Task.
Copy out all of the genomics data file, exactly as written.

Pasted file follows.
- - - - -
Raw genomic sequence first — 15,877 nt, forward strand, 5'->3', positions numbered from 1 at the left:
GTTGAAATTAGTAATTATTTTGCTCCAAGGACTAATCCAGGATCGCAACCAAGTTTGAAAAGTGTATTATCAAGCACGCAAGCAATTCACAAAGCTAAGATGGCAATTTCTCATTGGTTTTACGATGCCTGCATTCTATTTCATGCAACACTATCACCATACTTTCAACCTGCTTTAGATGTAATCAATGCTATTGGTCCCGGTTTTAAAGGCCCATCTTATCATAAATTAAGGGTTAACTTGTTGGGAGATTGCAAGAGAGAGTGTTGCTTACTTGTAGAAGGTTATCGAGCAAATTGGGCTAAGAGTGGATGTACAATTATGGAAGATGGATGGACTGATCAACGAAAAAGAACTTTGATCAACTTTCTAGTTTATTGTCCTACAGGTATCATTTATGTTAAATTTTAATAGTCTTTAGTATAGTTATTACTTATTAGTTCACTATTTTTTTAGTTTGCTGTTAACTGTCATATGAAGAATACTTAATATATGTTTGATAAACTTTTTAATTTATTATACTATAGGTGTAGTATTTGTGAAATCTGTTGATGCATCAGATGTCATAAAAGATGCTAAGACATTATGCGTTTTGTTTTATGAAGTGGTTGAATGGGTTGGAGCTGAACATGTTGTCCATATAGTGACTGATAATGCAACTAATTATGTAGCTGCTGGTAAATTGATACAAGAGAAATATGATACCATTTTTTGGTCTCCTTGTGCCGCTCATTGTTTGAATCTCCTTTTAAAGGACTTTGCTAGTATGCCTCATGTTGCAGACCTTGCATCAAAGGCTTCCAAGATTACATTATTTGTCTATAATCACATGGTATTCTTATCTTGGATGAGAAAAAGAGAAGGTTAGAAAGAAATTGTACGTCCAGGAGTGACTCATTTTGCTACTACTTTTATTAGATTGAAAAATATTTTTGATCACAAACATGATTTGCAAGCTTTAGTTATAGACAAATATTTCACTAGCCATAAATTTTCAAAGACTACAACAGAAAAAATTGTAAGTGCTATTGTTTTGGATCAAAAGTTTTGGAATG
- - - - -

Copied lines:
Raw genomic sequence first — 15,877 nt, forward strand, 5'->3', positions numbered from 1 at the left:
GTTGAAATTAGTAATTATTTTGCTCCAAGGACTAATCCAGGATCGCAACCAAGTTTGAAAAGTGTATTATCAAGCACGCAAGCAATTCACAAAGCTAAGATGGCAATTTCTCATTGGTTTTACGATGCCTGCATTCTATTTCATGCAACACTATCACCATACTTTCAACCTGCTTTAGATGTAATCAATGCTATTGGTCCCGGTTTTAAAGGCCCATCTTATCATAAATTAAGGGTTAACTTGTTGGGAGATTGCAAGAGAGAGTGTTGCTTACTTGTAGAAGGTTATCGAGCAAATTGGGCTAAGAGTGGATGTACAATTATGGAAGATGGATGGACTGATCAACGAAAAAGAACTTTGATCAACTTTCTAGTTTATTGTCCTACAGGTATCATTTATGTTAAATTTTAATAGTCTTTAGTATAGTTATTACTTATTAGTTCACTATTTTTTTAGTTTGCTGTTAACTGTCATATGAAGAATACTTAATATATGTTTGATAAACTTTTTAATTTATTATACTATAGGTGTAGTATTTGTGAAATCTGTTGATGCATCAGATGTCATAAAAGATGCTAAGACATTATGCGTTTTGTTTTATGAAGTGGTTGAATGGGTTGGAGCTGAACATGTTGTCCATATAGTGACTGATAATGCAACTAATTATGTAGCTGCTGGTAAATTGATACAAGAGAAATATGATACCATTTTTTGGTCTCCTTGTGCCGCTCATTGTTTGAATCTCCTTTTAAAGGACTTTGCTAGTATGCCTCATGTTGCAGACCTTGCATCAAAGGCTTCCAAGATTACATTATTTGTCTATAATCACATGGTATTCTTATCTTGGATGAGAAAAAGAGAAGGTTAGAAAGAAATTGTACGTCCAGGAGTGACTCATTTTGCTACTACTTTTATTAGATTGAAAAATATTTTTGATCACAAACATGATTTGCAAGCTTTAGTTATAGACAAATATTTCACTAGCCATAAATTTTCAAAGACTACAACAGAAAAAATTGTAAGTGCTATTGTTTTGGATCAAAAGTTTTGGAATG